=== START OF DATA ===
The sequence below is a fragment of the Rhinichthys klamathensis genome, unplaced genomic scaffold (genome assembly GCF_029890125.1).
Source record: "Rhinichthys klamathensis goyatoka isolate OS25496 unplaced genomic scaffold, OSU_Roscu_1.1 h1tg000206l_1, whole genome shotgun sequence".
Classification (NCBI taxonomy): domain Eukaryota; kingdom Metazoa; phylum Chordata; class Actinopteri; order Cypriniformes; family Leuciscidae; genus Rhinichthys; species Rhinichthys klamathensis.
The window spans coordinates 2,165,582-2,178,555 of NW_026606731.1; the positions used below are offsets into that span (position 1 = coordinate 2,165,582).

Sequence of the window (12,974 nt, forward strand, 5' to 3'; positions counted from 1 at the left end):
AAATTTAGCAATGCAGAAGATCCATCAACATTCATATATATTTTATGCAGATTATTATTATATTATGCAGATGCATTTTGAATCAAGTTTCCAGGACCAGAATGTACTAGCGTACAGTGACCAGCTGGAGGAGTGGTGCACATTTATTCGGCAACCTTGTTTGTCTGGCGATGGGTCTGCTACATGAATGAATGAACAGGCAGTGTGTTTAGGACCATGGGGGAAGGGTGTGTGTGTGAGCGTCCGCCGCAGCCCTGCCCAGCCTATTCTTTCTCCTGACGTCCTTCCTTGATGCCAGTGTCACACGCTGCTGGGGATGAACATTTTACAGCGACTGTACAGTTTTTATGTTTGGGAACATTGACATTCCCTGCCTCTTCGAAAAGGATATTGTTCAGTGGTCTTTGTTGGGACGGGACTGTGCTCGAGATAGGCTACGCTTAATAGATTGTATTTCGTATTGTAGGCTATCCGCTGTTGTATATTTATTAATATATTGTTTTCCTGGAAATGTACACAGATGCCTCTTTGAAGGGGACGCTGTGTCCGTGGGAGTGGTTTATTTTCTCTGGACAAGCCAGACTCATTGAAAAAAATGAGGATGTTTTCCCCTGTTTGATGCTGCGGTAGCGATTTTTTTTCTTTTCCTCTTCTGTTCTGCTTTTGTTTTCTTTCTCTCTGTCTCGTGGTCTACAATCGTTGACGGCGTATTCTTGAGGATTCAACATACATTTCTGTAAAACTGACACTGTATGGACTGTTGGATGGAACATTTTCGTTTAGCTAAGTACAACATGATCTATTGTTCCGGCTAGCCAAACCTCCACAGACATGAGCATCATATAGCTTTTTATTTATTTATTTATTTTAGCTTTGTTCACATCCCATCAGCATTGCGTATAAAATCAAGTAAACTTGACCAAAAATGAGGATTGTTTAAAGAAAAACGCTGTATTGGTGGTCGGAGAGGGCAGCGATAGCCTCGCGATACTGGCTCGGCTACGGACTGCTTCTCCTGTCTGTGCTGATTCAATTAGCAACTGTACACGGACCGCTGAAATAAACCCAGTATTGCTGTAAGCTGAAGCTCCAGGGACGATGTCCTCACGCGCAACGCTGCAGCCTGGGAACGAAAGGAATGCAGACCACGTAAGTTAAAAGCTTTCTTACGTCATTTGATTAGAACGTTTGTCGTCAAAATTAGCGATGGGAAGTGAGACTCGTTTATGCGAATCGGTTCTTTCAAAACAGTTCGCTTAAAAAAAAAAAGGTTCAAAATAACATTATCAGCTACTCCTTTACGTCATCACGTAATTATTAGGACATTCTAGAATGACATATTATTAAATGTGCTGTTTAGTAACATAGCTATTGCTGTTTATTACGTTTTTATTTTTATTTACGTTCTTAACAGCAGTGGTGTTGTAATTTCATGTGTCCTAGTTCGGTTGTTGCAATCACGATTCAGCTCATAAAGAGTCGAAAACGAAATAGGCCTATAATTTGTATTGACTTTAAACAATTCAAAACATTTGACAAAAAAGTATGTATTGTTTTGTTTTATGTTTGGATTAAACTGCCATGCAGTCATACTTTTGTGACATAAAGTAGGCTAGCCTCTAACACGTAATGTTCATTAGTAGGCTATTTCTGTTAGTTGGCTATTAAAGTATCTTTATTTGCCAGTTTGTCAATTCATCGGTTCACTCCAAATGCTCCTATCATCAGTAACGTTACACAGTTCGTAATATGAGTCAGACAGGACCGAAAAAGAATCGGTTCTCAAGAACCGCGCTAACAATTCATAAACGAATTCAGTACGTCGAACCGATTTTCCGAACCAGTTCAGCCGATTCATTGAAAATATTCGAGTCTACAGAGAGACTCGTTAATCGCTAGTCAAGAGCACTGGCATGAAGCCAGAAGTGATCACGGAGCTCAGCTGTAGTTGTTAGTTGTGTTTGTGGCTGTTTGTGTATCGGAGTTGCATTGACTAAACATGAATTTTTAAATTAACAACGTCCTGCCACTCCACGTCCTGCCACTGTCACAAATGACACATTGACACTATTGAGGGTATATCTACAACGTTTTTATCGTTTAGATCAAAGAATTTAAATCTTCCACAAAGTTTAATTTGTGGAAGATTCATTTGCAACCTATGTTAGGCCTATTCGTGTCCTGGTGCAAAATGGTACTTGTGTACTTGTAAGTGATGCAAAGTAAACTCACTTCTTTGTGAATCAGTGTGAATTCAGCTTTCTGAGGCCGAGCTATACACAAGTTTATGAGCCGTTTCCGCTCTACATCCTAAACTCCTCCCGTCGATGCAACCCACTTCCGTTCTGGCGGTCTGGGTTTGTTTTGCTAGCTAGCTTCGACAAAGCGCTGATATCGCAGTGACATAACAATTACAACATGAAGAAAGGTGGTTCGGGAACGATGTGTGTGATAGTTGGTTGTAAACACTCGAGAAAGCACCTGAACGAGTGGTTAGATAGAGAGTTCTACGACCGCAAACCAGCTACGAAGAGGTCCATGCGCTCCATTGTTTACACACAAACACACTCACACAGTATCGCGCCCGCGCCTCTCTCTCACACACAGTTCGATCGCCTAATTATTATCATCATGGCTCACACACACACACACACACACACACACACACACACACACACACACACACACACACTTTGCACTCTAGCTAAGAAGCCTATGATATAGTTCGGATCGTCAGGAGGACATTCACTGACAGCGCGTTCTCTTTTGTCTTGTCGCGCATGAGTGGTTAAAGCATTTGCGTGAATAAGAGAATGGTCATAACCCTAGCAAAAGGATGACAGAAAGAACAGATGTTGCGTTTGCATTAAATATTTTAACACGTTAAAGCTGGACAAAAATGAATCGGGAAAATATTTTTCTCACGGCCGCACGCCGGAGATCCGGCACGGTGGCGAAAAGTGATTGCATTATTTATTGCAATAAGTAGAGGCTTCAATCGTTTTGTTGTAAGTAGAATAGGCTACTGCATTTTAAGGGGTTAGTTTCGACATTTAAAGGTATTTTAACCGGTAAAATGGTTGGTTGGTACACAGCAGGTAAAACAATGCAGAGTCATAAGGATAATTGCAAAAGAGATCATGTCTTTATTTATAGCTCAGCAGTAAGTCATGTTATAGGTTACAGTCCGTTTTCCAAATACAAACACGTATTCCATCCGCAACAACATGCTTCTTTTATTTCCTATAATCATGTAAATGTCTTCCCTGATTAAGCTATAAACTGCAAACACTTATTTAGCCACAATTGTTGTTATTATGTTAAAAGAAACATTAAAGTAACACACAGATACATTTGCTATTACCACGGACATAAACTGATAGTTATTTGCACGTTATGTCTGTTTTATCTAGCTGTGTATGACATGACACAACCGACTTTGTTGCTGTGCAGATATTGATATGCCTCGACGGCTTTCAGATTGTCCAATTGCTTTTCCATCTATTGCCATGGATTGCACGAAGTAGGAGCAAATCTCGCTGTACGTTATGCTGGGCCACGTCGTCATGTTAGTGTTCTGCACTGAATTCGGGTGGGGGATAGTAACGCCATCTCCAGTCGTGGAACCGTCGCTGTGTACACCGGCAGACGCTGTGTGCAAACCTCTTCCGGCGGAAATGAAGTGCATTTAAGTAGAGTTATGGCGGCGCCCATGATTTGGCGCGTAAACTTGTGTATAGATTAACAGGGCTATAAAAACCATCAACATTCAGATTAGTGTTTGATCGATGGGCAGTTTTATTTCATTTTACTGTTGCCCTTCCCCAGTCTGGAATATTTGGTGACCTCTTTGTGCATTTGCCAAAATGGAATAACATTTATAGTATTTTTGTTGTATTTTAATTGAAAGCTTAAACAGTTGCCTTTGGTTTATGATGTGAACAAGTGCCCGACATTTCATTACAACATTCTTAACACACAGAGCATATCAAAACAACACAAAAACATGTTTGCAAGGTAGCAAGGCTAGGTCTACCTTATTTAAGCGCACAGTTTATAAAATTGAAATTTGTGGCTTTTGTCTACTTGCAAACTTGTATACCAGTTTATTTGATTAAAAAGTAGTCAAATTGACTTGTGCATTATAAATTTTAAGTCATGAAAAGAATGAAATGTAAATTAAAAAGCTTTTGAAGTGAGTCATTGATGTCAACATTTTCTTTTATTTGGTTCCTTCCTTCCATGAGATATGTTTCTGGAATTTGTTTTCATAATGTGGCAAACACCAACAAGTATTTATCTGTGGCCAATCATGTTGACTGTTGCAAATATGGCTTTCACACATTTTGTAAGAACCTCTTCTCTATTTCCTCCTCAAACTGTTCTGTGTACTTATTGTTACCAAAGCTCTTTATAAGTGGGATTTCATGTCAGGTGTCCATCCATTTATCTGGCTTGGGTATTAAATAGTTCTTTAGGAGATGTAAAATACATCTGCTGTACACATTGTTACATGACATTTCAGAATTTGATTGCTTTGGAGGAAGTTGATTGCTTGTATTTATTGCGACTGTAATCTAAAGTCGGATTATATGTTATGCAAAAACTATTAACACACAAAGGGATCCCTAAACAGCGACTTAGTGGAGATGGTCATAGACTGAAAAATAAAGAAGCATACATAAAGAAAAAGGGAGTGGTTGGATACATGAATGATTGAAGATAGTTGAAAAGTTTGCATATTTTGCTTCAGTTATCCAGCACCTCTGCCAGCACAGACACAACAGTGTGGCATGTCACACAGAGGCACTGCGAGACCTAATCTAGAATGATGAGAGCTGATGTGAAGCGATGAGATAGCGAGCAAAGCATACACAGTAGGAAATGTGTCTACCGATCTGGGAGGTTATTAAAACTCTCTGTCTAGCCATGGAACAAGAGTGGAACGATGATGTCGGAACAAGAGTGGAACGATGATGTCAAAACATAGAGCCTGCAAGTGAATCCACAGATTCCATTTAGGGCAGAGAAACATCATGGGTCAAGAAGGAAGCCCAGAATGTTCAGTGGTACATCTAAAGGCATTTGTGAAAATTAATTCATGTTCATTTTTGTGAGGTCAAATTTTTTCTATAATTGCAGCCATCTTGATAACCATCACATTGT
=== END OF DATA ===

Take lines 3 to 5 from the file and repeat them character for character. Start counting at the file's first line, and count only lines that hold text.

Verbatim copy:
Classification (NCBI taxonomy): domain Eukaryota; kingdom Metazoa; phylum Chordata; class Actinopteri; order Cypriniformes; family Leuciscidae; genus Rhinichthys; species Rhinichthys klamathensis.
The window spans coordinates 2,165,582-2,178,555 of NW_026606731.1; the positions used below are offsets into that span (position 1 = coordinate 2,165,582).

Sequence of the window (12,974 nt, forward strand, 5' to 3'; positions counted from 1 at the left end):